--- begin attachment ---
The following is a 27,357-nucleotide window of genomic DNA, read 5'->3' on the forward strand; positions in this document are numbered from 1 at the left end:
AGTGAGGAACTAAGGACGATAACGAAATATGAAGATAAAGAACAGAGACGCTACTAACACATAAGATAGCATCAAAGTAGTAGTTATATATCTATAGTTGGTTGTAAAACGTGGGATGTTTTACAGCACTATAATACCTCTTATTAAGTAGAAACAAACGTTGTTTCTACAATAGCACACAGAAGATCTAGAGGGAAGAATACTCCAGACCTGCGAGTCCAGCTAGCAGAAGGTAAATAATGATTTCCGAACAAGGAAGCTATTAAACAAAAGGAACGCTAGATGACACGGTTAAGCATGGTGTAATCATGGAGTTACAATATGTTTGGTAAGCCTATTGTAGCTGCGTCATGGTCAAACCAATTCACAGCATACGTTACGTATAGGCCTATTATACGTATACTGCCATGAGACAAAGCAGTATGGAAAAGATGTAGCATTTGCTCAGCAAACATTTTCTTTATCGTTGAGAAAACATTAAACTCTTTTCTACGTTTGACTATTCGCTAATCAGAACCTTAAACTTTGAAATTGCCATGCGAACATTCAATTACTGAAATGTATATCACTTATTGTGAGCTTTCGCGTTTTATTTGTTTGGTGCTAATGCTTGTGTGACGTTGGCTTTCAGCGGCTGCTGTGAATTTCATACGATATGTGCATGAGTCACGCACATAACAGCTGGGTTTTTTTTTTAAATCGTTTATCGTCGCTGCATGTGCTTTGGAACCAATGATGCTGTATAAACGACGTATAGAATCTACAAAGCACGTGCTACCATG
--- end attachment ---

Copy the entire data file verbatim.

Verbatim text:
The following is a 27,357-nucleotide window of genomic DNA, read 5'->3' on the forward strand; positions in this document are numbered from 1 at the left end:
AGTGAGGAACTAAGGACGATAACGAAATATGAAGATAAAGAACAGAGACGCTACTAACACATAAGATAGCATCAAAGTAGTAGTTATATATCTATAGTTGGTTGTAAAACGTGGGATGTTTTACAGCACTATAATACCTCTTATTAAGTAGAAACAAACGTTGTTTCTACAATAGCACACAGAAGATCTAGAGGGAAGAATACTCCAGACCTGCGAGTCCAGCTAGCAGAAGGTAAATAATGATTTCCGAACAAGGAAGCTATTAAACAAAAGGAACGCTAGATGACACGGTTAAGCATGGTGTAATCATGGAGTTACAATATGTTTGGTAAGCCTATTGTAGCTGCGTCATGGTCAAACCAATTCACAGCATACGTTACGTATAGGCCTATTATACGTATACTGCCATGAGACAAAGCAGTATGGAAAAGATGTAGCATTTGCTCAGCAAACATTTTCTTTATCGTTGAGAAAACATTAAACTCTTTTCTACGTTTGACTATTCGCTAATCAGAACCTTAAACTTTGAAATTGCCATGCGAACATTCAATTACTGAAATGTATATCACTTATTGTGAGCTTTCGCGTTTTATTTGTTTGGTGCTAATGCTTGTGTGACGTTGGCTTTCAGCGGCTGCTGTGAATTTCATACGATATGTGCATGAGTCACGCACATAACAGCTGGGTTTTTTTTTTAAATCGTTTATCGTCGCTGCATGTGCTTTGGAACCAATGATGCTGTATAAACGACGTATAGAATCTACAAAGCACGTGCTACCATG